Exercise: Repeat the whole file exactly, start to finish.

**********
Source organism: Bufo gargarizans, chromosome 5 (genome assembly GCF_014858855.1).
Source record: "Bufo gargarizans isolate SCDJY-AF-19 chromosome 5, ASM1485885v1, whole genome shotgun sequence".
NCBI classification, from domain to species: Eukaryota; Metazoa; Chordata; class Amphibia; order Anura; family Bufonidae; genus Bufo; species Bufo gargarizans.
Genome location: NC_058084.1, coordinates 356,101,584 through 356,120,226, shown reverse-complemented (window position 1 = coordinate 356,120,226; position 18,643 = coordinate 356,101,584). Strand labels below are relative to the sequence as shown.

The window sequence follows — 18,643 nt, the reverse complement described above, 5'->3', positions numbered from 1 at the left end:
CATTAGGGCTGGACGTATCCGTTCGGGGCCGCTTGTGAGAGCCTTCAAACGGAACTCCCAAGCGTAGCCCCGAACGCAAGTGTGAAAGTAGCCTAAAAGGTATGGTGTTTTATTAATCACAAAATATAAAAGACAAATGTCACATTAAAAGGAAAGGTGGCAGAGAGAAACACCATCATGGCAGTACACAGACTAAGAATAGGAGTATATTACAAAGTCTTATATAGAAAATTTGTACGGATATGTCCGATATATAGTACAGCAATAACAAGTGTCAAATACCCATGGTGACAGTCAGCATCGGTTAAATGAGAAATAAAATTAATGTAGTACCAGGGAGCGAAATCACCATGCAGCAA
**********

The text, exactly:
Source organism: Bufo gargarizans, chromosome 5 (genome assembly GCF_014858855.1).
Source record: "Bufo gargarizans isolate SCDJY-AF-19 chromosome 5, ASM1485885v1, whole genome shotgun sequence".
NCBI classification, from domain to species: Eukaryota; Metazoa; Chordata; class Amphibia; order Anura; family Bufonidae; genus Bufo; species Bufo gargarizans.
Genome location: NC_058084.1, coordinates 356,101,584 through 356,120,226, shown reverse-complemented (window position 1 = coordinate 356,120,226; position 18,643 = coordinate 356,101,584). Strand labels below are relative to the sequence as shown.

The window sequence follows — 18,643 nt, the reverse complement described above, 5'->3', positions numbered from 1 at the left end:
CATTAGGGCTGGACGTATCCGTTCGGGGCCGCTTGTGAGAGCCTTCAAACGGAACTCCCAAGCGTAGCCCCGAACGCAAGTGTGAAAGTAGCCTAAAAGGTATGGTGTTTTATTAATCACAAAATATAAAAGACAAATGTCACATTAAAAGGAAAGGTGGCAGAGAGAAACACCATCATGGCAGTACACAGACTAAGAATAGGAGTATATTACAAAGTCTTATATAGAAAATTTGTACGGATATGTCCGATATATAGTACAGCAATAACAAGTGTCAAATACCCATGGTGACAGTCAGCATCGGTTAAATGAGAAATAAAATTAATGTAGTACCAGGGAGCGAAATCACCATGCAGCAA